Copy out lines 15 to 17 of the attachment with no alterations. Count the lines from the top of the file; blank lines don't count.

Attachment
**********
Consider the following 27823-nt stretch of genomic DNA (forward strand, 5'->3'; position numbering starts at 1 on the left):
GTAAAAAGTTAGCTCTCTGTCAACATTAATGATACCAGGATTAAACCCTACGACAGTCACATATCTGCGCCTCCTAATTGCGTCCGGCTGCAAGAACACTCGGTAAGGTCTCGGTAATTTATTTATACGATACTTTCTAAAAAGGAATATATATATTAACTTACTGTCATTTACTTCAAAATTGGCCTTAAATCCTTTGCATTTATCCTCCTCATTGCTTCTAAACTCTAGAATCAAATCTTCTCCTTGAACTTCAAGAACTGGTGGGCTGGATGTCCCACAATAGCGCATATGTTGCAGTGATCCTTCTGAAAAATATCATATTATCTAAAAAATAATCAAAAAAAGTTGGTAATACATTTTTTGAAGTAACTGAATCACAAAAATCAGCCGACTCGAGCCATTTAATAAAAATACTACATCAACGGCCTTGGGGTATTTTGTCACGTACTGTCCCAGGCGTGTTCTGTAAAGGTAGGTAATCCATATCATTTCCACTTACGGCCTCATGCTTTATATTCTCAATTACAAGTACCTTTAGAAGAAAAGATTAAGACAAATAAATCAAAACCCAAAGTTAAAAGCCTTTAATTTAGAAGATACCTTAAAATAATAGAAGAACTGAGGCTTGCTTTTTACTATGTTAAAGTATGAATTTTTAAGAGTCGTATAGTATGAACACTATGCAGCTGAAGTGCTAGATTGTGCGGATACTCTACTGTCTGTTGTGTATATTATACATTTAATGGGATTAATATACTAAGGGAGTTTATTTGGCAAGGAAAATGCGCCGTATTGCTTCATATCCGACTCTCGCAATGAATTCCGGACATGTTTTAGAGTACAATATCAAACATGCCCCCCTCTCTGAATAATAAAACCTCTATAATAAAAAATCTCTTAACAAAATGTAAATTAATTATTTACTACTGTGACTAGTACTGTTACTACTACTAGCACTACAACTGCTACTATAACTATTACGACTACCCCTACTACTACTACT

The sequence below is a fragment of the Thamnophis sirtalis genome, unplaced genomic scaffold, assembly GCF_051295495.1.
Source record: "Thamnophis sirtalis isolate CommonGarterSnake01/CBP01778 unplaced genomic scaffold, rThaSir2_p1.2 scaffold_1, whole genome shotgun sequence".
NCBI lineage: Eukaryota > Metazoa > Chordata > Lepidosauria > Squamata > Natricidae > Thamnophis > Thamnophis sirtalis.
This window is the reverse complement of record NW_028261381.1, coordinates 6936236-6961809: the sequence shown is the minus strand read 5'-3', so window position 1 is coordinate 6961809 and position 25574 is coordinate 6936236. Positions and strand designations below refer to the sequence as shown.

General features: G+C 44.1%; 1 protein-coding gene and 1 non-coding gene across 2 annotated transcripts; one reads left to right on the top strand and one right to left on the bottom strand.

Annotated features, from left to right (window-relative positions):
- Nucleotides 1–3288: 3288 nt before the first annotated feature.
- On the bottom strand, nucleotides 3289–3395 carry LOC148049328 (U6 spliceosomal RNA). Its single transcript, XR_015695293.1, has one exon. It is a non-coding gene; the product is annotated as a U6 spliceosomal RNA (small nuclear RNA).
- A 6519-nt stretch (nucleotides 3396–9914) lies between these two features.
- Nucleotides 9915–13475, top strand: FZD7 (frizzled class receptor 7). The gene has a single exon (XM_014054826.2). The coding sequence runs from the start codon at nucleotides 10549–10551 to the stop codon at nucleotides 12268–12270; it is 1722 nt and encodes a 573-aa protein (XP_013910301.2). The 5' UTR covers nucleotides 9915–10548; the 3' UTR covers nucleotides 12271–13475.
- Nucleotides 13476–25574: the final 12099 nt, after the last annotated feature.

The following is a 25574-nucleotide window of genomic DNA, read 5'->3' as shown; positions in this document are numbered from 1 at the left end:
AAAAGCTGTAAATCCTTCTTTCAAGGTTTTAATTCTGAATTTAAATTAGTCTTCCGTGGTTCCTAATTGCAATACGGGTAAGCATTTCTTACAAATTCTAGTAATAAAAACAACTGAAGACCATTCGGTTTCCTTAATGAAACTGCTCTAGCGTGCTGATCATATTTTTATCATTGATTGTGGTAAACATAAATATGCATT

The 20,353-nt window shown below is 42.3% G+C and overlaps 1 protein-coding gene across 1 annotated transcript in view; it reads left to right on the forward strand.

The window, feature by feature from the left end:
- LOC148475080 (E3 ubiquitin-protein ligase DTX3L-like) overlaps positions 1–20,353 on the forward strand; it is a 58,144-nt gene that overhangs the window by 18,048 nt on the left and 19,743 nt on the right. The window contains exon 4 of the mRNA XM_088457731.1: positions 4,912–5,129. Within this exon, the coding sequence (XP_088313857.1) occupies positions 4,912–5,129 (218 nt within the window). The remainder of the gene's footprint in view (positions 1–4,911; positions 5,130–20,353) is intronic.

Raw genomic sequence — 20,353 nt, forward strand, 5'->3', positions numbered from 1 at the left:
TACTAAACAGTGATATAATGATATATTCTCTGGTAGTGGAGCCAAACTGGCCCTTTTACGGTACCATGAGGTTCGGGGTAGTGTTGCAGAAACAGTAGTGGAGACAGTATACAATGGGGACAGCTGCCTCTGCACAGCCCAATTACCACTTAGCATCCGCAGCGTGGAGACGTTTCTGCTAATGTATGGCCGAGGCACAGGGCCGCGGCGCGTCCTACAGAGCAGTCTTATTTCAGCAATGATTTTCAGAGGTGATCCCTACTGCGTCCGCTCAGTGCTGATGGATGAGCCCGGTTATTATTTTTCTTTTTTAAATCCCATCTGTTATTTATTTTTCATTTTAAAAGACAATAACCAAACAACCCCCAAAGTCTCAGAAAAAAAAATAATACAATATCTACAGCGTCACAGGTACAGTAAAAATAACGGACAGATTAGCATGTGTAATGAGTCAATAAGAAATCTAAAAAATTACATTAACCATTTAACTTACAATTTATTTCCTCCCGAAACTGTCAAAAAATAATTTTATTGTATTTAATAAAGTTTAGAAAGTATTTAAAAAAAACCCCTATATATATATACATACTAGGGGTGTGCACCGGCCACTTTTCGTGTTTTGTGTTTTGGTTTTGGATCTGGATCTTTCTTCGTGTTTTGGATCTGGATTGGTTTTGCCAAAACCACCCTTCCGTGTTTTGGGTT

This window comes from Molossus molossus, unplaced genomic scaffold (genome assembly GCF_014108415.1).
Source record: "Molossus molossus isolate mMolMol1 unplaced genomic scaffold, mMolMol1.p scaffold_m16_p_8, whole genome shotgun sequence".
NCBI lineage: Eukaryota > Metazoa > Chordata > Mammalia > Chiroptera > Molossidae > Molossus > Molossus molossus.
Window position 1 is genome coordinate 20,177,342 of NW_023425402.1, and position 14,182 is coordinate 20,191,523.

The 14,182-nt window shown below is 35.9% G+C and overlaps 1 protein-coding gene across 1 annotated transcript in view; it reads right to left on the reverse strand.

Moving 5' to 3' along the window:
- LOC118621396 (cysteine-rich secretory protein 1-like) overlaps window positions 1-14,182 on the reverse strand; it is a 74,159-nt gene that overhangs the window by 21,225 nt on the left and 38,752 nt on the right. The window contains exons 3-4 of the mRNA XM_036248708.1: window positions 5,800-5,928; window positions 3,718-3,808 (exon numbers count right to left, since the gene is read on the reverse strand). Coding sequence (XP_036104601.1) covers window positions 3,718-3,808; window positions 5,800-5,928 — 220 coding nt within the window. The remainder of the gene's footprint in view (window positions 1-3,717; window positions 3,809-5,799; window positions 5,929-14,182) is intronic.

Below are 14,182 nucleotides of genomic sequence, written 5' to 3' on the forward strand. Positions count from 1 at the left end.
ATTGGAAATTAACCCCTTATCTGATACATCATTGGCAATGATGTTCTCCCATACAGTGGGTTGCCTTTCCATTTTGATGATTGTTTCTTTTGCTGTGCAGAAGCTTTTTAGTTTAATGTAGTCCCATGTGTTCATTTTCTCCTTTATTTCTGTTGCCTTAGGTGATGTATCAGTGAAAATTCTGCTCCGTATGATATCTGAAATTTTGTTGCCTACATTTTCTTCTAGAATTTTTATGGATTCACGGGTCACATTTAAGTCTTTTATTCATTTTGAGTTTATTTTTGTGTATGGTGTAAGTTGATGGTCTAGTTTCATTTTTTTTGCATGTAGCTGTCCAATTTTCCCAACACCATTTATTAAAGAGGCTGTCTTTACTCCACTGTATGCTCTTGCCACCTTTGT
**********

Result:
AAAAGCTGTAAATCCTTCTTTCAAGGTTTTAATTCTGAATTTAAATTAGTCTTCCGTGGTTCCTAATTGCAATACGGGTAAGCATTTCTTACAAATTCTAGTAATAAAAACAACTGAAGACCATTCGGTTTCCTTAATGAAACTGCTCTAGCGTGCTGATCATATTTTTATCATTGATTGTGGTAAACATAAATATGCATT

The 20,353-nt window shown below is 42.3% G+C and overlaps 1 protein-coding gene across 1 annotated transcript in view; it reads left to right on the forward strand.

The window, feature by feature from the left end: